The Blind and Visually Impaired learners from Saint Francis Catholic Academy (secondary school) are all accommodated in two different hostels, one for girls and one for boys. Hostel-life plays an important role in helping the visually impaired achieve mobility and to receive skills which will help them to integrate into society; indeed all the boarders participate in every-day tasks such as cleaning and washing dishes, therefore preparing themselves for future independence.
Life in the hostels begins early in the morning with prayer. Many of the children come from far and there is an emphasis on creating a warm welcoming and home-like atmosphere. Each hostel has spacious bedrooms, a TV room, a prayer room(secondary school hostels), a study room and a sitting room. There are many planned activities such as assisted afternoon studies, games, hobbies and music lessons. The hostels are also well equipped with learning support materials specifically for the visually impaired learners, like a reading magnifier, a reading scanner and computers (secondary school hostels).
The absence of vision can profoundly affect the motor skills of children. It is therefore important that the visually impaired are encouraged to be physically active and explore their own bodies in space. Sporting activities create a sense of independence and autonomy and generate physiological, sociological and psychological benefits.
When young visually impaired children first come to the school they have sessions at the Rehabilitation centre. Here their muscle condition and co-ordination is assessed and a programme of exercises and games is followed. The older children are encouraged to play Goal-Ball, a team sport devised for the blind. Yearly the learners from the Centre are selected for national championship tournaments in the category of Goal-Ball and athletics.
Orientation and mobility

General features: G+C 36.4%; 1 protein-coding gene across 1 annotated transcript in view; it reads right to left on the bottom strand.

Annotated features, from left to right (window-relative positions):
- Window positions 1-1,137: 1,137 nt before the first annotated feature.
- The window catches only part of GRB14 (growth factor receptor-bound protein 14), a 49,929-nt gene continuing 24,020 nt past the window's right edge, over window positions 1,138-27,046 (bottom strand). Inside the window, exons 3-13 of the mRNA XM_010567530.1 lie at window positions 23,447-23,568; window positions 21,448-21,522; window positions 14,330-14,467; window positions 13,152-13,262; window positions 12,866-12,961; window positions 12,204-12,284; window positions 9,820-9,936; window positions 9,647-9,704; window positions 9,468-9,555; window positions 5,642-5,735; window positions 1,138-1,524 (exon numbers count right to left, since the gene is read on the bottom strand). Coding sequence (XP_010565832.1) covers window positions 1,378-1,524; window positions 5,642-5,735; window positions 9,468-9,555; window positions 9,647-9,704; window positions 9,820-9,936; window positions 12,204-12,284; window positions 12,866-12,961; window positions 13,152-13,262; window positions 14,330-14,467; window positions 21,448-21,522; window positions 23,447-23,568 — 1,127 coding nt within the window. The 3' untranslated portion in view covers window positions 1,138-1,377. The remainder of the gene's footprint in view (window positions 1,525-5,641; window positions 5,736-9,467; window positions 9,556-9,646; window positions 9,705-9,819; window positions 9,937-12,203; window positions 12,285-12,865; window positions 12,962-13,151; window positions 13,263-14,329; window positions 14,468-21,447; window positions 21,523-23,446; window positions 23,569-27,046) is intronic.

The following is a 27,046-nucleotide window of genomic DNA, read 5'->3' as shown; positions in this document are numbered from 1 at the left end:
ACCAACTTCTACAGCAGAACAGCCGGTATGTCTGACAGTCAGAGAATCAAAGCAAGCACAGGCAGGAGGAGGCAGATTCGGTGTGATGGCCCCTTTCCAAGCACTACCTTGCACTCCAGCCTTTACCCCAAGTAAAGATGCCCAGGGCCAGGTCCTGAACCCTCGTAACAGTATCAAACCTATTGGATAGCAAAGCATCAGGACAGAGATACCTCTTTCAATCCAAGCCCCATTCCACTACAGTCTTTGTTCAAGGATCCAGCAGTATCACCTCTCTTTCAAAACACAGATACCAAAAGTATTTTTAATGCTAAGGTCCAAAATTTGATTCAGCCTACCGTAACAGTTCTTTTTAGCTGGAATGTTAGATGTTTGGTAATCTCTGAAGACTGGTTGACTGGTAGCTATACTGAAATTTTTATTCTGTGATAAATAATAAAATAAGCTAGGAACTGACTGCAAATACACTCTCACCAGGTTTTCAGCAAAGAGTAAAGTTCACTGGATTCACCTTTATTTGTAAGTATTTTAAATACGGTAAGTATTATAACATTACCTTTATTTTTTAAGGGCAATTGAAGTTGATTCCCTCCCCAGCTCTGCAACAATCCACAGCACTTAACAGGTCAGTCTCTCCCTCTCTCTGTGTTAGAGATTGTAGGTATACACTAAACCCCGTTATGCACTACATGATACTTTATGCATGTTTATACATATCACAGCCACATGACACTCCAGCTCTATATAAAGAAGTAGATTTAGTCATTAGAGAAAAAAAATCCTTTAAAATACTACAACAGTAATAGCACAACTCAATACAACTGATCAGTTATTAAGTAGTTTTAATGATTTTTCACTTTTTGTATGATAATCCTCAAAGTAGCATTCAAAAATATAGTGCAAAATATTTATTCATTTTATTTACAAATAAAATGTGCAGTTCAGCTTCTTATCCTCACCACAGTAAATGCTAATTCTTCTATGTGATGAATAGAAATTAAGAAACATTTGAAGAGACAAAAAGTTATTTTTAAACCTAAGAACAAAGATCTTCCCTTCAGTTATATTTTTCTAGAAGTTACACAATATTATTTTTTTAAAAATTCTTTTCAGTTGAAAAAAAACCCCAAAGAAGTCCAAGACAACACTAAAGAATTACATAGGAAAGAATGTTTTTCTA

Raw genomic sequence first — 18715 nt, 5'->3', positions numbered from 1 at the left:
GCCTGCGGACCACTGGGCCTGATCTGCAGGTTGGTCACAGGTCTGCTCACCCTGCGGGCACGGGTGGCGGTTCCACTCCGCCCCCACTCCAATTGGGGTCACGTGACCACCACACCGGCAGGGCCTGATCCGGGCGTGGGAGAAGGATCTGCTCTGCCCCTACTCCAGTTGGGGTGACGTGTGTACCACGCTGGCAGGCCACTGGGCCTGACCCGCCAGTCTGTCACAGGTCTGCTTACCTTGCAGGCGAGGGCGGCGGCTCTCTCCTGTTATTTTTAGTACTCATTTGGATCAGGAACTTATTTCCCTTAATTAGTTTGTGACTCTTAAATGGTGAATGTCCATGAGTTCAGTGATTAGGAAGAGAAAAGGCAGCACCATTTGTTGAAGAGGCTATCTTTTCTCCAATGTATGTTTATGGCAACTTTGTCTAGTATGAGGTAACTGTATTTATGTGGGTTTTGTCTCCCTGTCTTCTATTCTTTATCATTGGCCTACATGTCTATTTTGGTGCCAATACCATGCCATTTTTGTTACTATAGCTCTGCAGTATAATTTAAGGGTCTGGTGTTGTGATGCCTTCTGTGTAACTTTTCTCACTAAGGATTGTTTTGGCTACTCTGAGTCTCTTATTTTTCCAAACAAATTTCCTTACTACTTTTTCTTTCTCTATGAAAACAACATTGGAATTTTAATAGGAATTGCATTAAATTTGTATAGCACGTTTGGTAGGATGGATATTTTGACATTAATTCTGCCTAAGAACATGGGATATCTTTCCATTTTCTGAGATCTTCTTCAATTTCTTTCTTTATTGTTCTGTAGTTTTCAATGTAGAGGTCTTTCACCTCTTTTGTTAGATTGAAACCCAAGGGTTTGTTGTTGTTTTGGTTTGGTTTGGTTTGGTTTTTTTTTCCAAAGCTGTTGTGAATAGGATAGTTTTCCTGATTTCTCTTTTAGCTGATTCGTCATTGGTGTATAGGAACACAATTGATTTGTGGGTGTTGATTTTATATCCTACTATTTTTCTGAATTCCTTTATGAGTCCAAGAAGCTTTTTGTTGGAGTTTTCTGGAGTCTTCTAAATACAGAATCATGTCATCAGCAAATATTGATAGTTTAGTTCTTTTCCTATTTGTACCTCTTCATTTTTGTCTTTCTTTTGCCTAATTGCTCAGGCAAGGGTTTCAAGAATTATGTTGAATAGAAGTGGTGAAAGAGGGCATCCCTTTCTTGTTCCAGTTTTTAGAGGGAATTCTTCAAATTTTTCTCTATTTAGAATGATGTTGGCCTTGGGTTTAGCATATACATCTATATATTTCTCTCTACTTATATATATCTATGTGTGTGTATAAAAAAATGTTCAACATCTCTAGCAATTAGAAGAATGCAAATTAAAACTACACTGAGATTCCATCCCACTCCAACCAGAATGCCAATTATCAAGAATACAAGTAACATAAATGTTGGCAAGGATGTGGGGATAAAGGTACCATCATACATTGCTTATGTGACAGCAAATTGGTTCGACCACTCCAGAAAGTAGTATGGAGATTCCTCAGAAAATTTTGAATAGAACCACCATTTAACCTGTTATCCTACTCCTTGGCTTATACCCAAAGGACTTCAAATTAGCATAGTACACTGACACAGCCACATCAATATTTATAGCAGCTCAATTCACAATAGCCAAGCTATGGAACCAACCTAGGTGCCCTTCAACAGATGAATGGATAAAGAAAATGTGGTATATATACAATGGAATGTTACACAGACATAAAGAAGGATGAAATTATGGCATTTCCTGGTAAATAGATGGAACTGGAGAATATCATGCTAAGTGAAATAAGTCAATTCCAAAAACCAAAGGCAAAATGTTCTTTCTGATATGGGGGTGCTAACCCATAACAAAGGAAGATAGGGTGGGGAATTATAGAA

One of the main aims of any centre serving the visually impaired is to help them to attain a degree of safe and independent mobility. The Centre employs an orientation and mobility specialist, a scarce commodity in South Africa. She helps both partially and blind learners with orientation around the school premises. Low vision learners are trained to make use of their remaining sight effectively and safely applying mobility techniques. All learners are taught to be familiar with the inside and outside of their hostels, classes, dining hall, library, etc. and they are also trained to walk around the school premises safely and independently applying mobility techniques and using tactile maps correctly. They are also taught the use of a long cane, skills for daily living, protective techniques and pre-cane skills.
On Saturdays learners train in unfamiliar environments outside the school. They are taught rural and town travel – how to use public transport and how to cross traffic lights, stop signs, street crossings, how to go about shopping, as well as be able to use facilities inside the mall such as elevators, escalators, stairs, revolving doors and ATM’s.
The mobility specialist also conducts workshops for staff members and sighted learners which address prejudices and misconceptions about blindness. Participants are given ideas on how to guide and support the visually impaired. In addition they are given information about the causes of blindness, common eye diseases that lead to blindness and the prevention of blindness. These workshops also look at factors that affect low vision people and mobility training. These include a lack of family support, religious and cultural beliefs and psychological factors such as depression, low self-confidence, stress and emotional and social problems.